2) Always use protection - From the barbarians, that is. The barbarians will attack 4-5 times in an average game. As such, that is 4-5 times you have the possibility of a city turning into a settlement. You should make sure this never, ever happens. Even if the strategy you are using for victory does not involve knights at all, you should try to make sure you have enough knights to stop all the other players from ganging up on you and letting the barbarians win while you have the least amount of active knights. To determine the number of knights you should have at all times to prevent this divide the # cities on the board divided by the # of players (round up). Let's start easy and say there are 8 cities on the board and 4 players. This means that as long as 8 knights are activated, the robbers will be beaten and no one will lose a city. If you build 2 active knights (8 / 4 = 2), there is no way you can lose a city. This is because no other player can have less knights than you (otherwise they lose the city), so they all must have at least two. If they all have two, though, then that is a total of 8 and you've beaten the barbarians. Now, let's try a harder example with the formula. Say there are 5 cities in the game and four players. To be safe, you still need two knights (5 / 4 = 2 remember to round up at all times using the formula), because at worst cast every player could build just one knight and then everyone will lose a city, including you. This is pretty unlikely to occur, however, because most opponents are not willing to sacrifice a city of their own in order to take one away from you. Still, this is a good general formula to use occasionally in the game if you are not focusing on building knights, especially if you are in the lead, since everyone else will be trying to figure out how to stop you. You should also notice that by this formula you should try to build a knight immediately when starting the game. The first time the barbarians attack they often win and destroy someone's city. You should always make it a high priority, if not the highest, to build and activate a knight in your first 1-3 turns.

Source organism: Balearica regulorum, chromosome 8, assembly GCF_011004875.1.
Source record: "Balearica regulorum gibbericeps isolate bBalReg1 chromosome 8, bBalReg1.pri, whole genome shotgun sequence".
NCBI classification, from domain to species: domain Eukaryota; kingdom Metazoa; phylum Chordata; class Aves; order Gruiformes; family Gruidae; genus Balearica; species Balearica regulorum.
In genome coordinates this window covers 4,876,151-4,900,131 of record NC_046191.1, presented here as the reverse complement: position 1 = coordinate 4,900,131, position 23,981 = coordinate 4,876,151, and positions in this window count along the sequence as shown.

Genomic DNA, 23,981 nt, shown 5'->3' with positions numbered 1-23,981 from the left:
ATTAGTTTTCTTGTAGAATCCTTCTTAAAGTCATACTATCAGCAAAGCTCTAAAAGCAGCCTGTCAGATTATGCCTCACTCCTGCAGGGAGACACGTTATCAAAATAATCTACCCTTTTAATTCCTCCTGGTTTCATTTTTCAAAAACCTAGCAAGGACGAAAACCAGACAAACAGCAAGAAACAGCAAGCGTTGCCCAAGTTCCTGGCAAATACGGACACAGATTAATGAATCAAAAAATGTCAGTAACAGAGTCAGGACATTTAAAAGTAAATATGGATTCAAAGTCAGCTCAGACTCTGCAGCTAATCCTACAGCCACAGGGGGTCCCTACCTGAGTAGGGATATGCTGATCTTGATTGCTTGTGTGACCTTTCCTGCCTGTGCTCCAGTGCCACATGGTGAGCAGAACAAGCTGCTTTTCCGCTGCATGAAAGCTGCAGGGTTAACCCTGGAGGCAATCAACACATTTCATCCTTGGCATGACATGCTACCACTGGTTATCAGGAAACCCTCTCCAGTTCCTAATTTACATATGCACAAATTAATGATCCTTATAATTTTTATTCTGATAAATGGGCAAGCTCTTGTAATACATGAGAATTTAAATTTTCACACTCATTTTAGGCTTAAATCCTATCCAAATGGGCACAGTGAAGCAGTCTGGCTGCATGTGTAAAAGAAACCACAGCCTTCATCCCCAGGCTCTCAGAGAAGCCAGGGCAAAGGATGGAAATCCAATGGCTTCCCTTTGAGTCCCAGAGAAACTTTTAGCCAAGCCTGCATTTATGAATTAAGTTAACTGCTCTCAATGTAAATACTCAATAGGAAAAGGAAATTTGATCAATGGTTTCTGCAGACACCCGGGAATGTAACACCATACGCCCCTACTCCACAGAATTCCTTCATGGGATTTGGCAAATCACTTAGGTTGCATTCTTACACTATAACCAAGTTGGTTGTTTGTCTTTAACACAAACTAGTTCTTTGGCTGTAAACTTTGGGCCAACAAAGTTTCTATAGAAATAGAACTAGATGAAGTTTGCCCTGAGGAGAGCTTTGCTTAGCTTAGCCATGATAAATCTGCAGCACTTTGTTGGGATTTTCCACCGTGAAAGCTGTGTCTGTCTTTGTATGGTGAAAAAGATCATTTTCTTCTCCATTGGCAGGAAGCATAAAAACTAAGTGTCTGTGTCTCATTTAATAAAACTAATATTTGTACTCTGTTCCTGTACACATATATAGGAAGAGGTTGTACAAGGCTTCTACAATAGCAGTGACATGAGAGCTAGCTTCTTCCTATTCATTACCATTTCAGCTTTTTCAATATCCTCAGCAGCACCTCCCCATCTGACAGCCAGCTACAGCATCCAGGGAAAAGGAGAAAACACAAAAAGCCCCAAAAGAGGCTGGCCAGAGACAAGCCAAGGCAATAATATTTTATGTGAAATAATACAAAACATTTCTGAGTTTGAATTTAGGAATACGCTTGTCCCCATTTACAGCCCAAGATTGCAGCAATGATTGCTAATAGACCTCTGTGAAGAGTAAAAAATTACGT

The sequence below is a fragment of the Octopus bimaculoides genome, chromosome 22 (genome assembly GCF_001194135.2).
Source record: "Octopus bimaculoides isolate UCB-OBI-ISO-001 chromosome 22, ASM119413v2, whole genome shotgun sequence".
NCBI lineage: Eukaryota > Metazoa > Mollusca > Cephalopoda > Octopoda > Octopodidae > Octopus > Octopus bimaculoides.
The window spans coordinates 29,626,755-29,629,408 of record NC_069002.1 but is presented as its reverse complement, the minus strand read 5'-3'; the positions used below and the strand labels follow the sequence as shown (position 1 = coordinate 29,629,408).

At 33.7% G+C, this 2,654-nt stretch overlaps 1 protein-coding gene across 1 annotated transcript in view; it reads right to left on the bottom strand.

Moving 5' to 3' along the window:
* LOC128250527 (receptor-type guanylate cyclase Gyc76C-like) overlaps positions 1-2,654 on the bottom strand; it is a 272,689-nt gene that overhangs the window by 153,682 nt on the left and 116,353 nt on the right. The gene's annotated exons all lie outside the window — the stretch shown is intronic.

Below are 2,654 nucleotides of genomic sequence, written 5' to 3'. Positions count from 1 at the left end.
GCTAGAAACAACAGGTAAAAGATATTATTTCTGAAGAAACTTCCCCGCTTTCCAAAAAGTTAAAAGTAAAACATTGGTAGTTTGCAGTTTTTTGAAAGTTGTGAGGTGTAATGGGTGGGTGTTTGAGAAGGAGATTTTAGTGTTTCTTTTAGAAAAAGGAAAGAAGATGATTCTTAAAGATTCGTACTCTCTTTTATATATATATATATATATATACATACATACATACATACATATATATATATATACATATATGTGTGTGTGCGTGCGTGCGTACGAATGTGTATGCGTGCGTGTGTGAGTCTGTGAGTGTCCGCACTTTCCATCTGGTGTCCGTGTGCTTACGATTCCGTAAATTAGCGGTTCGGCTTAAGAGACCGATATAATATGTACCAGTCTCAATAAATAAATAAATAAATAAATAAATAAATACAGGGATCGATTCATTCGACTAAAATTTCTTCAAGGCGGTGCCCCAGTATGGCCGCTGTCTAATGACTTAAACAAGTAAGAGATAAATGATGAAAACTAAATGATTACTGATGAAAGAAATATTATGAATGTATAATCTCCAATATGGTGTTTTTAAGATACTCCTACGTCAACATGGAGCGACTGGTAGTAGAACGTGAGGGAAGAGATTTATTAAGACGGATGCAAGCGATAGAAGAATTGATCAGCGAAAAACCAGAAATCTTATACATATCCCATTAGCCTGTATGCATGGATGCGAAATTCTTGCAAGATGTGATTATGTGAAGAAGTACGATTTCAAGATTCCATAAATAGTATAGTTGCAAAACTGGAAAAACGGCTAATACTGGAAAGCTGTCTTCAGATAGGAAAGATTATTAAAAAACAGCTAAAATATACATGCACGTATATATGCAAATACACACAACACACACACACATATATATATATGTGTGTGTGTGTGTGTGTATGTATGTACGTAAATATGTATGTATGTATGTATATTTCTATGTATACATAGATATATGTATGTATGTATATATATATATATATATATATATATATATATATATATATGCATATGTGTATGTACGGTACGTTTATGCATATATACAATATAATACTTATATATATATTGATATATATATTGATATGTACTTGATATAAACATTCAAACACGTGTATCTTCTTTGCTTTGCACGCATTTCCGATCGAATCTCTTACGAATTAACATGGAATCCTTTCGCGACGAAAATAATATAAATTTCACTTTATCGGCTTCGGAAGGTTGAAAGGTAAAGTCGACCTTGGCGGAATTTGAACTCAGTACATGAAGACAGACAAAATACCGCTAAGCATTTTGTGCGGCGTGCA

3) Big picture strategies for victory - Cities and Knights of Catan radically alters the original three paths to victory which I outlined in my article on basic strategy for Settlers of Catan. There are still three main paths which are based on the same basic resources, though, and each one works well with a specific line of research. I will discuss the brick-wood strategy in Cities and Knights first, as it is the least affected of the three strategies from Settlers. The biggest change to this strategy is that you will need to get a metropolis along with longest road since you now need 13 victory points to win. The metropolis should ideally be in the science (green) research tree because you will already have access to a lot of wood and it shouldn't be as hard to get paper. This change affects your priorities in the brick-wood strategy in many ways. First, wood tiles are now much more valuable to you, since you now need them for all three parts of you strategy (longest road, settlements, science metropolis). Also, your main priority at the start of the game should no longer be to quickly build some settlements. Instead, you need to focus on getting some access to paper, whether it be a city on a 6,8,5, or 9 of wood, or a 2:1 port for a resource you have a lot of. This might not be a big deal if you did well with your initial placement, but you should try to get access to paper before focusing on expanding. Building a metropolis takes a long time and a lot of commodities and the only way you'll have a chance is if you start early. Once you have access to paper you then should focus on expanding quickly, and steadily work on building that metropolis in the background. The only exception to this priority switch is, if after placing your initial settlement and city, you are in direct competition with another player to build a settlement on a good expansion spot. If this is the case, consider building a road to that spot and then building a knight on it, so you can hold the spot and also make sure you have a knight to stop the first attack of the barbarians.